What Does Coexistence Look Like: The U.S. February 25, 2019 byRaimy Khalife-Hamdan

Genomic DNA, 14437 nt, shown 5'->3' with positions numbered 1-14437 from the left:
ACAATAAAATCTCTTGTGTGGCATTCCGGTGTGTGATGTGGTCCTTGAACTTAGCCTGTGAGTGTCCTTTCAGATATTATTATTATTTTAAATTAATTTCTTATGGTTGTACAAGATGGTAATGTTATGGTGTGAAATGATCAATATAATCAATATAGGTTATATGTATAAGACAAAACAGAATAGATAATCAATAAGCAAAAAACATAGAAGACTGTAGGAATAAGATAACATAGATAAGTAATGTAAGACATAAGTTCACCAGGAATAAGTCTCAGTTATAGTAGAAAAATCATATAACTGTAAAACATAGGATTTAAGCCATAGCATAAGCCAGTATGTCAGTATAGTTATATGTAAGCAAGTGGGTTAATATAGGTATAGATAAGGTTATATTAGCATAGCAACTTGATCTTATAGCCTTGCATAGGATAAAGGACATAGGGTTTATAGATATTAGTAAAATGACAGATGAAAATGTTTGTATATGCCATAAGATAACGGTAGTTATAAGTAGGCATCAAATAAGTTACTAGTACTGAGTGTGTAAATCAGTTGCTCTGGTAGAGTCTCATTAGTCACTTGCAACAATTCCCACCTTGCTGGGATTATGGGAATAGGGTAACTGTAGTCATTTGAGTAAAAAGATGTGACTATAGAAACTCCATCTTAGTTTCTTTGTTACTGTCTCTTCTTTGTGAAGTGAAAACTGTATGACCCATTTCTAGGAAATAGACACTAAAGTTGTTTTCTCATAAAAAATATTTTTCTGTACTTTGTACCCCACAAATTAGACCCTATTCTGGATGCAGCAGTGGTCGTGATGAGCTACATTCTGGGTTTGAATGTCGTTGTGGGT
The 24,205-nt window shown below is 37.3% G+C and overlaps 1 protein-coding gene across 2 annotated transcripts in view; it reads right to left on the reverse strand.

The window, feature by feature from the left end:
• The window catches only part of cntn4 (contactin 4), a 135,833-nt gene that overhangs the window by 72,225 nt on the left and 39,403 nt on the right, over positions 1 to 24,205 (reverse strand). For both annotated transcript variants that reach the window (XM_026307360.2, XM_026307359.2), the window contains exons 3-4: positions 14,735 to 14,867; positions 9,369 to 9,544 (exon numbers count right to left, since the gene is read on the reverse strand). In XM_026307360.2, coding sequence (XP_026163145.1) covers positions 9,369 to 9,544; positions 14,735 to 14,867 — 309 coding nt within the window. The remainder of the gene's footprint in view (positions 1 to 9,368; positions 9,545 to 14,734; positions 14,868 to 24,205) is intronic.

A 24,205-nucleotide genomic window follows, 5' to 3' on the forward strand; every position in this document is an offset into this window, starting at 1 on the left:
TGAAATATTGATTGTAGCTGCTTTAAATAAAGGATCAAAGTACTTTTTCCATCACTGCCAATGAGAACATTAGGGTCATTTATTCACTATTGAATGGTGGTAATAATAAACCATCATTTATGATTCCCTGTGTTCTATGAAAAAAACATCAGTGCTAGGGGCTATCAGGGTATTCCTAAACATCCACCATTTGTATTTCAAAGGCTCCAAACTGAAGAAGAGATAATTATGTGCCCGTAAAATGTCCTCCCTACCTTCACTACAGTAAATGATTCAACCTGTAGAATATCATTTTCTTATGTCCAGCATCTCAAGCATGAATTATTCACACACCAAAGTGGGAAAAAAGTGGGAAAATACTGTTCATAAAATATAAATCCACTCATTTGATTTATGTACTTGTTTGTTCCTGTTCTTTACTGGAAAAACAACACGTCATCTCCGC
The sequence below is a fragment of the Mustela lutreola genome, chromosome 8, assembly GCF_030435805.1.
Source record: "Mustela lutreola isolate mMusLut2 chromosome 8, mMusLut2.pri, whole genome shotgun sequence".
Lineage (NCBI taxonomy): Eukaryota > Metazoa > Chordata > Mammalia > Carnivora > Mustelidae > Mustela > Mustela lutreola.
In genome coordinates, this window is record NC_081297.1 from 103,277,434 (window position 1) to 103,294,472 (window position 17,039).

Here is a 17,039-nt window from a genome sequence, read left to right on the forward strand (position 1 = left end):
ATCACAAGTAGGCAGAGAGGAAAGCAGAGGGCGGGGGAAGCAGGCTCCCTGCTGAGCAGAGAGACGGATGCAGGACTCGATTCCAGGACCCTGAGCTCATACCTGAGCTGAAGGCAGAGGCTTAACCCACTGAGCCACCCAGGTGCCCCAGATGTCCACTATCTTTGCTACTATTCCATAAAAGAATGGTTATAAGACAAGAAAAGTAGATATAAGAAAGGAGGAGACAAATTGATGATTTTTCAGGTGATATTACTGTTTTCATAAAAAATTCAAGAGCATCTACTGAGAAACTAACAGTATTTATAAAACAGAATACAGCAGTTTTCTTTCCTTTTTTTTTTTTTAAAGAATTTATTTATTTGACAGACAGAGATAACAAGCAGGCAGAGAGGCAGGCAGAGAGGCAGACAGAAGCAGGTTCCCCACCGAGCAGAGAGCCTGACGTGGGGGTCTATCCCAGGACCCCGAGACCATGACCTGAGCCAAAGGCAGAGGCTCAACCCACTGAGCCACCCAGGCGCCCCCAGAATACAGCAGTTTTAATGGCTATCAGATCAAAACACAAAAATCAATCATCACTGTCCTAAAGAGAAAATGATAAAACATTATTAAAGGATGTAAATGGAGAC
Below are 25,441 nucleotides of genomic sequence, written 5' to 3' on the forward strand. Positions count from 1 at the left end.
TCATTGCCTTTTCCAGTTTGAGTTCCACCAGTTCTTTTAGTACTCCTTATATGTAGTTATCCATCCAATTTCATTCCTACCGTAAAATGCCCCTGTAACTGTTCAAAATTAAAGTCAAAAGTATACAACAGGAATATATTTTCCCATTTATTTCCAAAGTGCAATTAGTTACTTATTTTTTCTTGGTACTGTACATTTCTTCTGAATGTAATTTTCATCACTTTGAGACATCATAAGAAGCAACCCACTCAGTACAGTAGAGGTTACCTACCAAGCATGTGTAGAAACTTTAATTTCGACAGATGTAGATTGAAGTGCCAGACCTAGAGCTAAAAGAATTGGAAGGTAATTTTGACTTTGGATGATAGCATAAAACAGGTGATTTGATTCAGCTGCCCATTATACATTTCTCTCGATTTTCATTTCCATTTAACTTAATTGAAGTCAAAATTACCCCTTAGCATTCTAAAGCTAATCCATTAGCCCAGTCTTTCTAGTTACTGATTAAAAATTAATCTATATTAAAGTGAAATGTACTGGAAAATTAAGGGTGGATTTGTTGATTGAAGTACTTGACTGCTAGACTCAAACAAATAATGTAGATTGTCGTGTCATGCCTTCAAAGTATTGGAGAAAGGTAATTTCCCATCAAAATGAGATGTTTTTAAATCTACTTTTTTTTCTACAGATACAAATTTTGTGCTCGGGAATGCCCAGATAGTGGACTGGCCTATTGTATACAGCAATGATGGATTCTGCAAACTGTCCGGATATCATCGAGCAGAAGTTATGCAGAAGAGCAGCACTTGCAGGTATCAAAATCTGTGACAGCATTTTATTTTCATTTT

All People are a single nation - Qu’ran Religion is the core of humanity. The actual percentage of non-religious humans is miniscule to the immense history of human civilization. Even before literacy, humans have practiced religion to explain mysterious phenomenon. Historically, Muslims, Jews, and Christians have lived and worked together in coexistence in Western Asia and North Africa. Their lifestyles were not distinctly separated; all was interwoven. They were not labeled by their countries, as much as their specific towns, and it was not until they needed to differentiate themselves that they created a nationalist approach to identification. Personal identities during immigration were strengthened with self-claimed labels. There is more than enough evidence of the contemporary conflict that stems from anger, betrayal, and revenge, but most importantly, religion. Over time, this conflict became cyclical. Headlines everywhere highlight a concept that extreme religious difference cannot coexist. In a world more diverse than ever, a question arises: how can communities of religious differences thrive peacefully? And what makes the United States so different, then? Our connection to land is incredibly different than that of the rest of the world. Looking at the historical and current conflict between religious groups across the Middle East in particular, a lot of the source of the conflict is the true desire for a land that each group deeply considers to be their own. Yet the United States is no one’s homeland, other the marginalized Native Americans. Legally and financially, land holds significance; but to the general population there is not as deep an attachment as what some of those globally feel. It seems that perhaps, because of this detachment from one’s own territory, there is a weaker sense of identity in a nationalist or cultural sense. I do not mean to imply that peace is more easily found in the U.S. than abroad. History shows us an array of peaceful and reconciliatory moments between inter-nationally. But, the U.S. is a whole made up of various parts, parts rooted at different depths. Coexistence, an American Convivencia, is alive, despite its suffering.